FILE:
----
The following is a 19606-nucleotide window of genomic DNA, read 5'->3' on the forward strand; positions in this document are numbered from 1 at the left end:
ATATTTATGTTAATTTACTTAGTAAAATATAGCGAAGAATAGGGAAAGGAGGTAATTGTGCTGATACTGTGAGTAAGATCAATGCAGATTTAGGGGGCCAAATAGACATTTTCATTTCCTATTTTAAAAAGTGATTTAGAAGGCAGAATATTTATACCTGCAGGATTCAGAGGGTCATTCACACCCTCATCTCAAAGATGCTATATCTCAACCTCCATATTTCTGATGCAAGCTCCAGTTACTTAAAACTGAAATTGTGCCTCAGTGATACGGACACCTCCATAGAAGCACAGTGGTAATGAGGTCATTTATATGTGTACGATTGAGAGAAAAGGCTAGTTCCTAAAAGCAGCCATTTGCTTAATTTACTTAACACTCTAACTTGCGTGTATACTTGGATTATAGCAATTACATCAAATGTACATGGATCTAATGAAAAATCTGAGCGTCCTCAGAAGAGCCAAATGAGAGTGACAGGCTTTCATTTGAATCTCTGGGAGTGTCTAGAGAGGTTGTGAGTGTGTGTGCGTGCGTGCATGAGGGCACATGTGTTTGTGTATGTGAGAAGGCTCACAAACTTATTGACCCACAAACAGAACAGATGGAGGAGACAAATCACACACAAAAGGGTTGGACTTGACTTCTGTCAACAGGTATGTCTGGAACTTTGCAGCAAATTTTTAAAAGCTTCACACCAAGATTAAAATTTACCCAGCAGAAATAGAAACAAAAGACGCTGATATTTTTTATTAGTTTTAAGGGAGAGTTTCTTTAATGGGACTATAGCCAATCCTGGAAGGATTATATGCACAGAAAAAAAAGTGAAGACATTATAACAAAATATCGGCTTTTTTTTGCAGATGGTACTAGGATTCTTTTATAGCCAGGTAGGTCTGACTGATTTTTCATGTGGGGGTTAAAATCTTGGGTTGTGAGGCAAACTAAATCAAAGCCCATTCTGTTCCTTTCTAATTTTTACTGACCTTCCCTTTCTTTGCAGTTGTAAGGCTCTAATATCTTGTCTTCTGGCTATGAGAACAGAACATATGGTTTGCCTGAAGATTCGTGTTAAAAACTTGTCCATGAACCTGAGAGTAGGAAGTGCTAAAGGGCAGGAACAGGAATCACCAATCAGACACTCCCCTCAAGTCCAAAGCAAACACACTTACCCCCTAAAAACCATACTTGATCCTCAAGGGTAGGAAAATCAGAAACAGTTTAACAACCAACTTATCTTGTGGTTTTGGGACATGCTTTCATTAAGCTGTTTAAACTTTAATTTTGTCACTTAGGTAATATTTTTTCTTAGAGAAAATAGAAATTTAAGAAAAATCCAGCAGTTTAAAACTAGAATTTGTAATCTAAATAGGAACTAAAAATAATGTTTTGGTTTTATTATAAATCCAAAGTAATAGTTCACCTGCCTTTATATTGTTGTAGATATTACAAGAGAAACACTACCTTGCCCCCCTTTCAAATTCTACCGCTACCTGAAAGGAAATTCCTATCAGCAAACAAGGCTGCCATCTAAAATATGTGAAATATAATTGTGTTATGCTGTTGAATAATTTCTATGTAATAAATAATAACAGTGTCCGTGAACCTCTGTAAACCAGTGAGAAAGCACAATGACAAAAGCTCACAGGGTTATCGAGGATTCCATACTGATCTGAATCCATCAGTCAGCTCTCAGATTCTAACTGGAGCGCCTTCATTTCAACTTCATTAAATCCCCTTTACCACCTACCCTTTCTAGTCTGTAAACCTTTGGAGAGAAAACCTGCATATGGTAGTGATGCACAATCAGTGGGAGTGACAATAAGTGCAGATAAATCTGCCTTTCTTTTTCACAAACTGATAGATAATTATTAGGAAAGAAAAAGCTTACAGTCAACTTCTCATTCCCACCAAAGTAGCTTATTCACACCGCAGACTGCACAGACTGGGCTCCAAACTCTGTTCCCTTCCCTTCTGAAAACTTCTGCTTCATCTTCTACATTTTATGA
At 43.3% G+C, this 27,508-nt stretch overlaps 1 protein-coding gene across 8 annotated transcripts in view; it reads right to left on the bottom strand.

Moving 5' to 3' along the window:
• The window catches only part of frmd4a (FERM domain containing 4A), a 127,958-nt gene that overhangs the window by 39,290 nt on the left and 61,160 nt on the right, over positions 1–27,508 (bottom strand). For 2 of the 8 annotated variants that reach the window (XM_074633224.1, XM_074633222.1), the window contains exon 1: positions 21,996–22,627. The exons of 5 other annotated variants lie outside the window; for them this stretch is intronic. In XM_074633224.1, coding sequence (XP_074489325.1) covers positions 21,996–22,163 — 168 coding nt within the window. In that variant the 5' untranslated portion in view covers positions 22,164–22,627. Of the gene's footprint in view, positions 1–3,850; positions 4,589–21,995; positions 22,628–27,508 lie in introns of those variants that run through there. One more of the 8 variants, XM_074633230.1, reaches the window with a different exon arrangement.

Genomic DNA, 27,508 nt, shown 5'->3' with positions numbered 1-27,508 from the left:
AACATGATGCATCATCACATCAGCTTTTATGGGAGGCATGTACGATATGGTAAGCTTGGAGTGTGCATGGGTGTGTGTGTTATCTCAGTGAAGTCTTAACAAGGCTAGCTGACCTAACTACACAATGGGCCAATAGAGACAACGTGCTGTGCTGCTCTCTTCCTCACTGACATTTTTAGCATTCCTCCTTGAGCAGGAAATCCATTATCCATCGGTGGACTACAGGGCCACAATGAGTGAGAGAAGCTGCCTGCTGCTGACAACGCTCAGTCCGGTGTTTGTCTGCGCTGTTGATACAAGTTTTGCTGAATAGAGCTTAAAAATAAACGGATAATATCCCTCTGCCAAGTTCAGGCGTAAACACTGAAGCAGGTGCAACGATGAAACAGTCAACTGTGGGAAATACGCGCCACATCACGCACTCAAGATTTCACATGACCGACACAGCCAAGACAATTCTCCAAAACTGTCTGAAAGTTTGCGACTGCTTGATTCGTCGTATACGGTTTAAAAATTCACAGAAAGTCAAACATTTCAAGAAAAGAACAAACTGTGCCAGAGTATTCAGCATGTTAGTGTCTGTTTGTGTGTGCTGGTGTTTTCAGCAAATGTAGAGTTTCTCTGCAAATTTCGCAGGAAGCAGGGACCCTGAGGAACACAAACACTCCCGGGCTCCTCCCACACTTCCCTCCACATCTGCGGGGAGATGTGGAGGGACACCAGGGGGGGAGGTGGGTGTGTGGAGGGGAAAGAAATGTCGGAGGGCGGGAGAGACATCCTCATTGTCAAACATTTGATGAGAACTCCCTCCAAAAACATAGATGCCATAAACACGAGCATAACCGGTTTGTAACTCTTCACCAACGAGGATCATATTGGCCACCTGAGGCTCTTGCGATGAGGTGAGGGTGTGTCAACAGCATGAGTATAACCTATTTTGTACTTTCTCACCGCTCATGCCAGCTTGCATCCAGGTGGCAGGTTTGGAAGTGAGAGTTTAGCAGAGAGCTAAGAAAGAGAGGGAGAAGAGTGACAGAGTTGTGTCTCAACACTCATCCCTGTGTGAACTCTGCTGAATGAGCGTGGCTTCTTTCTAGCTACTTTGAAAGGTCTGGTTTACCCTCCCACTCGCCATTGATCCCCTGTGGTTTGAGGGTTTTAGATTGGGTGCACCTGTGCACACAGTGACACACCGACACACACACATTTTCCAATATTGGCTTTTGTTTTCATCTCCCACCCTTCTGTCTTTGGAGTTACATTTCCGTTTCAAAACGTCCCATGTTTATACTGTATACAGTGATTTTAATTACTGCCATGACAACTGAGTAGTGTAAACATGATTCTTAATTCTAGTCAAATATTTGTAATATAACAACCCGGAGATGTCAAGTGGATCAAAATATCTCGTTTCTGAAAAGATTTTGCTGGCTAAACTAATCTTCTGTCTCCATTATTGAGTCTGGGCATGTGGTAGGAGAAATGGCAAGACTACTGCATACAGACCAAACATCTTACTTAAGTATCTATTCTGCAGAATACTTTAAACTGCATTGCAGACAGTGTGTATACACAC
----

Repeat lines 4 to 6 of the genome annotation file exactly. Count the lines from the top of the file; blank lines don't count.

Moving 5' to 3' along the window:
• The window catches only part of frmd4a (FERM domain containing 4A), a 127,958-nt gene that overhangs the window by 39,290 nt on the left and 61,160 nt on the right, over positions 1–27,508 (bottom strand). For 2 of the 8 annotated variants that reach the window (XM_074633224.1, XM_074633222.1), the window contains exon 1: positions 21,996–22,627. The exons of 5 other annotated variants lie outside the window; for them this stretch is intronic. In XM_074633224.1, coding sequence (XP_074489325.1) covers positions 21,996–22,163 — 168 coding nt within the window. In that variant the 5' untranslated portion in view covers positions 22,164–22,627. Of the gene's footprint in view, positions 1–3,850; positions 4,589–21,995; positions 22,628–27,508 lie in introns of those variants that run through there. One more of the 8 variants, XM_074633230.1, reaches the window with a different exon arrangement.

Genomic DNA, 27,508 nt, shown 5'->3' with positions numbered 1-27,508 from the left: